Live coverage: March for Science rally is underway

Dems slam Trump on Earth Day

5:16 p.m.

A number of Democratic lawmakers took to Twitter on Saturday to slam President Trump's climate agenda and his administration's handling of scientific research.

The lawmakers used the March for Science demonstrations to go after the president's policies, with Sen. Bernie SandersBernard (Bernie) SandersModerates see vindication in Lipinski’s primary win Sanders: Fox News 'couldn't handle' town hall on economic inequality Mississippi woman appointed to Senate, making Vermont only state to never have female lawmaker MORE (I-Vt.) calling on Trump to "listen to the scientists who are out on the streets, not the fossil fuel industry and their lobbyists."

Demonstrations stretch to Antarctica 

4:05 p.m.

Researchers at the Neumayer-Station research center in Antarctica have tweeted their support for Saturday’s March for Science. 

The researchers tweeted a photo highlighting a quote by chemist Marie Curie. Their sign said “Nothing in life is to be feared. It is only to be understood. Now is the time to understand more so that we may fear less."

The German research station studies meteorology and atmospheric chemistry, among several other research areas. 

Demonstrators march toward the White House

2:55 p.m.

Those at the Washington, D.C., March for Science began marching across the National Mall toward the White House in the early afternoon. 

Bill Nye "The Science Guy" led a sizable group while helping hold a large banner spanning the length of several people.

Marchers carried a number of colorful signs on Saturday. One sign said, "We're so mad even the introverts are outside with people!" 

Trump: 'Rigorous science is critical'

1:40 p.m.

President Trump said Saturday that "rigorous science is critical" to his administration's efforts "to achieve the twin goals of economic growth and environmental protection."

"My Administration is committed to advancing scientific research that leads to a better understanding of our environment and of environmental risks," Trump said in a statement marking Earth Day.

"As we do so, we should remember that rigorous science depends not on ideology, but on a spirit of honest inquiry and robust debate," he said.

Trump remarked on the United States' "abundant natural resources and awe-inspiring beauty," saying there was "an obligation to safeguard them for future generations."

"My Administration is committed to keeping our air and water clean, to preserving our forests, lakes, and open spaces, and to protecting endangered species," he said. At the same time, Trump argued, "Economic growth enhances environmental protection."

"We can and must protect our environment without harming America’s working families. That is why my Administration is reducing unnecessary burdens on American workers and American companies, while being mindful that our actions must also protect the environment."

Nye criticizes lawmakers for 'ignoring' science

12:38 p.m.

Bill Nye "the science guy" is addressing the crowd in Washington, and slamming lawmakers who suppress science. 

"Without scientifically literate citizens, the United States, any country in fact cannot compete on the world stage," Nye said. "Yet today we have a great many lawmakers who are deliberately ignoring and actively suppressing science."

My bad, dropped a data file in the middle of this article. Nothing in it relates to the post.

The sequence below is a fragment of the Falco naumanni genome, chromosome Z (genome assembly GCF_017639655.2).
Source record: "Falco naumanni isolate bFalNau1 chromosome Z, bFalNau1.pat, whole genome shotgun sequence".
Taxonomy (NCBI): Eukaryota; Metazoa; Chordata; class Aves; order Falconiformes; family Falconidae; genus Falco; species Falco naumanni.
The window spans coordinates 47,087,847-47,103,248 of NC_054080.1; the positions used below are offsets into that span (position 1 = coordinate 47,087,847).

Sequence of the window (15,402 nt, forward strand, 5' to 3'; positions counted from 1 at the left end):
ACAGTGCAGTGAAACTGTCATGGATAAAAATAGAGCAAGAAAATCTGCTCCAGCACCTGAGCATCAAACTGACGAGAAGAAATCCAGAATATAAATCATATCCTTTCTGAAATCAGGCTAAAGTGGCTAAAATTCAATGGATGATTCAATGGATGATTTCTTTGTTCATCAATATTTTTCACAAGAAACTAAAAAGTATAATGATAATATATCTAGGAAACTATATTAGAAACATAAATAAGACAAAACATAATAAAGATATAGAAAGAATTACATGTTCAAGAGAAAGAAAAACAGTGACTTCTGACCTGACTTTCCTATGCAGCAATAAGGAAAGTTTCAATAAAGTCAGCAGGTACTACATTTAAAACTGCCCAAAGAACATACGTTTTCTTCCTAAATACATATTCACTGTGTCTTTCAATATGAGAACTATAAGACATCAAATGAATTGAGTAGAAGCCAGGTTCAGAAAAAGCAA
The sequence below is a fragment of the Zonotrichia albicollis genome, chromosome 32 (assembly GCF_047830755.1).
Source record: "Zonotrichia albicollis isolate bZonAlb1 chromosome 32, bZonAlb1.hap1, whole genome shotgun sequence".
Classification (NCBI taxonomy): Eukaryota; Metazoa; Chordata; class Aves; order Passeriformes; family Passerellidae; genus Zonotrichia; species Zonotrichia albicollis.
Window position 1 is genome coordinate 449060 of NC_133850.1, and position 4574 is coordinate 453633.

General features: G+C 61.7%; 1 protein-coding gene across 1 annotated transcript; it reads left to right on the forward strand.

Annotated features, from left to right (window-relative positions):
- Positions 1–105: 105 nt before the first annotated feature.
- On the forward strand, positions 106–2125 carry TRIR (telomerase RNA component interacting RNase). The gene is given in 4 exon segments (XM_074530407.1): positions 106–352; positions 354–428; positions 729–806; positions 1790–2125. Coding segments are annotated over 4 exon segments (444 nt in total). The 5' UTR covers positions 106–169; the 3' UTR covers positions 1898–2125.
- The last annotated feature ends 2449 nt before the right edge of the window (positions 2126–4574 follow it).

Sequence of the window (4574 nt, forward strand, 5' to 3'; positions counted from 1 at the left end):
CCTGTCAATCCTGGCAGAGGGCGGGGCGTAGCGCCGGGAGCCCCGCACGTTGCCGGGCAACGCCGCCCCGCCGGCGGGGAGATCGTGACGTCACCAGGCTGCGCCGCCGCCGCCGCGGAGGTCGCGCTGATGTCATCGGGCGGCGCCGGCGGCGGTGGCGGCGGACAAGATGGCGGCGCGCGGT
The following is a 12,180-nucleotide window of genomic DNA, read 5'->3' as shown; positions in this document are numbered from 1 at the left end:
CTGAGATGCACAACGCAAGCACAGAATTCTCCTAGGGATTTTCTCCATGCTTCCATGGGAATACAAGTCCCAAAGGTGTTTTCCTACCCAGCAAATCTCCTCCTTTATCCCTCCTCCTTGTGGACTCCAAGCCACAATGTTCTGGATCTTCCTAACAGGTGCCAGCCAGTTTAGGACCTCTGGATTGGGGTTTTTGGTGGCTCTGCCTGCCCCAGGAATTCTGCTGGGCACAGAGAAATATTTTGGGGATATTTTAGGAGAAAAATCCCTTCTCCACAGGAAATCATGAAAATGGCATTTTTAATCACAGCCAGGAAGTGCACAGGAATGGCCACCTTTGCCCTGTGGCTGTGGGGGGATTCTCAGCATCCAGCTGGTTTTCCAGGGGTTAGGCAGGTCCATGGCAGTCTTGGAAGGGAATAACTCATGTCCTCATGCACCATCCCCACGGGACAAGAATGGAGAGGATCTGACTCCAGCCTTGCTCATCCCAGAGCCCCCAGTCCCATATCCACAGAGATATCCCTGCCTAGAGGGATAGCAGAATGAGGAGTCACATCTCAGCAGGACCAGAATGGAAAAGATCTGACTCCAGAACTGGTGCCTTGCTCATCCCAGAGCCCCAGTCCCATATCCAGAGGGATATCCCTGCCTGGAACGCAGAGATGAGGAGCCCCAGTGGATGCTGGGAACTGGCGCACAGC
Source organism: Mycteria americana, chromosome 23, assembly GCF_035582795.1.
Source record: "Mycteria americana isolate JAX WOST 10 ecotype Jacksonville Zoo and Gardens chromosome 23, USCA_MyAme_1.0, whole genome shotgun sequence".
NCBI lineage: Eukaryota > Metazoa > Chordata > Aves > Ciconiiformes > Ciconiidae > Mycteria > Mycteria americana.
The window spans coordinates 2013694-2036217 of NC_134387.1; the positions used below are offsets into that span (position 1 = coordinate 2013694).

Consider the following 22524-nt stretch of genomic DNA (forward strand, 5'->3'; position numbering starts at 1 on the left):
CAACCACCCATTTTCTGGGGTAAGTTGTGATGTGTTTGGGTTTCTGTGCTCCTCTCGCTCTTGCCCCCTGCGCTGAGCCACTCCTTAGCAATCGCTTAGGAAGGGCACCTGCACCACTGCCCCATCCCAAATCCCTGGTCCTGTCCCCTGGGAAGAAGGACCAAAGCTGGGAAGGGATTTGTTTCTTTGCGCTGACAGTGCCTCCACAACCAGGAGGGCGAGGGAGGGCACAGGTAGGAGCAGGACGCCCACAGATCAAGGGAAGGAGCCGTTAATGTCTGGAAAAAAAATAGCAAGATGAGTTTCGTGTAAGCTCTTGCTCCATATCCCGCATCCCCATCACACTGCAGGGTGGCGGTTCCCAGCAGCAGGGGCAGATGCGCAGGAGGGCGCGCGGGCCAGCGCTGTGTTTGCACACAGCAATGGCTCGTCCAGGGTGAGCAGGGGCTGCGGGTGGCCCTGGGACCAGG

Penguins join march in "March of the Penguins for Science"

12:20 p.m.

Penguins from the Monterey Bay Aquarium joined in on the March for Science with a march of their own.


Nature Conservancy taking part in march

10:21 a.m.

The Nature Conservancy is taking part in Satuday's march, a departure for the non-partisan organization.

Bill Ulfelder said the group is marching because it is "fundamentally grounded in science" and that today is about marching for science. 

"Science is so fundamental to making our nation great," he told CNN in New York. "If that's not essential fiber, we have to stand up and support science."

Lawmakers join in on marches across the country

10:10 a.m.

Lawmakers expressed their support for the Science March on Saturday, with many even choosing to join in on marches across the country.

Marchers take to streets in London
9:14 a.m.
The March for Science isn't set to begin in Washington, D.C. until Saturday afternoon, but events are already taking place in London.
Here are some pictures from social media:
March set to begin in London
7:49 a.m.
The March for Science isn't just in Washington, D.C. — or in the United States.
Demonstrators are gathering in London for a march set to begin at 8 a.m.
Marches set to protest Trump climate policies
Activists, scientists and celebrities are gathering on the National Mall today for a rally supporting science in public policy, a protest designed to send a message to lawmakers — and President Trump. 
Organizers of the March for Science say the event is not meant to be a partisan affair. But Trump's agenda — with his proposed budget cuts to federal research and actions aimed at undoing American climate change work — is certain to take a beating from speakers and attendees at Saturday's rally. 
The Washington march is one of hundreds of similar marches taking place around the country today. The event is modeled after the Women's March, a protest that attracted millions of marchers in cities around the world the day after Trump took office.
Events are also taking place in other countries, including in London, where a march is expected to begin at 8 a.m. EST.